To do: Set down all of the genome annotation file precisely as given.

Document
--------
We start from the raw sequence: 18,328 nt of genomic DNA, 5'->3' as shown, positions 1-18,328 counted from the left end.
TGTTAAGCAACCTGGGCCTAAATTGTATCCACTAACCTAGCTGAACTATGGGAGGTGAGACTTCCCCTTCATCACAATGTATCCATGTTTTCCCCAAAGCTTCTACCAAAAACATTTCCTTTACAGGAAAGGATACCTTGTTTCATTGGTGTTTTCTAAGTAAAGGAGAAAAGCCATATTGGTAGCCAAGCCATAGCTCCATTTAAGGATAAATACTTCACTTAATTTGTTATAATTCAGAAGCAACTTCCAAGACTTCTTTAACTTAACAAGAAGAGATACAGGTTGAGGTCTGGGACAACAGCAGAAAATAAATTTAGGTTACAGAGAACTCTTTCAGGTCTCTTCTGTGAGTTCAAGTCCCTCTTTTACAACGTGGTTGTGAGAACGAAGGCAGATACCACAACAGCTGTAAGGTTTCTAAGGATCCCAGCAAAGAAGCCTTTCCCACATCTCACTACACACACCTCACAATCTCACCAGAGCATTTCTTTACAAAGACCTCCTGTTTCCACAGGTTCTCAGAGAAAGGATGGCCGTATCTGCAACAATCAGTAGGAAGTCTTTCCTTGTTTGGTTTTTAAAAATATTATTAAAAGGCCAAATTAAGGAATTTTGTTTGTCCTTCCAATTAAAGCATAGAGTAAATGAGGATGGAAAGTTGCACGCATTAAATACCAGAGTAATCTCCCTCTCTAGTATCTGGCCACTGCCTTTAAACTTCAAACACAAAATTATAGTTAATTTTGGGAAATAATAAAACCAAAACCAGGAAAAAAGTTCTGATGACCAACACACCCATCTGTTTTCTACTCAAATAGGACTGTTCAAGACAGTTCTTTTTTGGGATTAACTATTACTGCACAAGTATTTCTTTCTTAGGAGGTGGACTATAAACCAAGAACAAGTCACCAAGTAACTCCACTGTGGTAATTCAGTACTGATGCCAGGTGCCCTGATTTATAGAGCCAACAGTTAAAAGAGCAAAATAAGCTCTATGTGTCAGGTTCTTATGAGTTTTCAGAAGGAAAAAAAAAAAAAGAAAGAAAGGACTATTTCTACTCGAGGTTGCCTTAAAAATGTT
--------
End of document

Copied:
We start from the raw sequence: 18,328 nt of genomic DNA, 5'->3' as shown, positions 1-18,328 counted from the left end.
TGTTAAGCAACCTGGGCCTAAATTGTATCCACTAACCTAGCTGAACTATGGGAGGTGAGACTTCCCCTTCATCACAATGTATCCATGTTTTCCCCAAAGCTTCTACCAAAAACATTTCCTTTACAGGAAAGGATACCTTGTTTCATTGGTGTTTTCTAAGTAAAGGAGAAAAGCCATATTGGTAGCCAAGCCATAGCTCCATTTAAGGATAAATACTTCACTTAATTTGTTATAATTCAGAAGCAACTTCCAAGACTTCTTTAACTTAACAAGAAGAGATACAGGTTGAGGTCTGGGACAACAGCAGAAAATAAATTTAGGTTACAGAGAACTCTTTCAGGTCTCTTCTGTGAGTTCAAGTCCCTCTTTTACAACGTGGTTGTGAGAACGAAGGCAGATACCACAACAGCTGTAAGGTTTCTAAGGATCCCAGCAAAGAAGCCTTTCCCACATCTCACTACACACACCTCACAATCTCACCAGAGCATTTCTTTACAAAGACCTCCTGTTTCCACAGGTTCTCAGAGAAAGGATGGCCGTATCTGCAACAATCAGTAGGAAGTCTTTCCTTGTTTGGTTTTTAAAAATATTATTAAAAGGCCAAATTAAGGAATTTTGTTTGTCCTTCCAATTAAAGCATAGAGTAAATGAGGATGGAAAGTTGCACGCATTAAATACCAGAGTAATCTCCCTCTCTAGTATCTGGCCACTGCCTTTAAACTTCAAACACAAAATTATAGTTAATTTTGGGAAATAATAAAACCAAAACCAGGAAAAAAGTTCTGATGACCAACACACCCATCTGTTTTCTACTCAAATAGGACTGTTCAAGACAGTTCTTTTTTGGGATTAACTATTACTGCACAAGTATTTCTTTCTTAGGAGGTGGACTATAAACCAAGAACAAGTCACCAAGTAACTCCACTGTGGTAATTCAGTACTGATGCCAGGTGCCCTGATTTATAGAGCCAACAGTTAAAAGAGCAAAATAAGCTCTATGTGTCAGGTTCTTATGAGTTTTCAGAAGGAAAAAAAAAAAAAGAAAGAAAGGACTATTTCTACTCGAGGTTGCCTTAAAAATGTT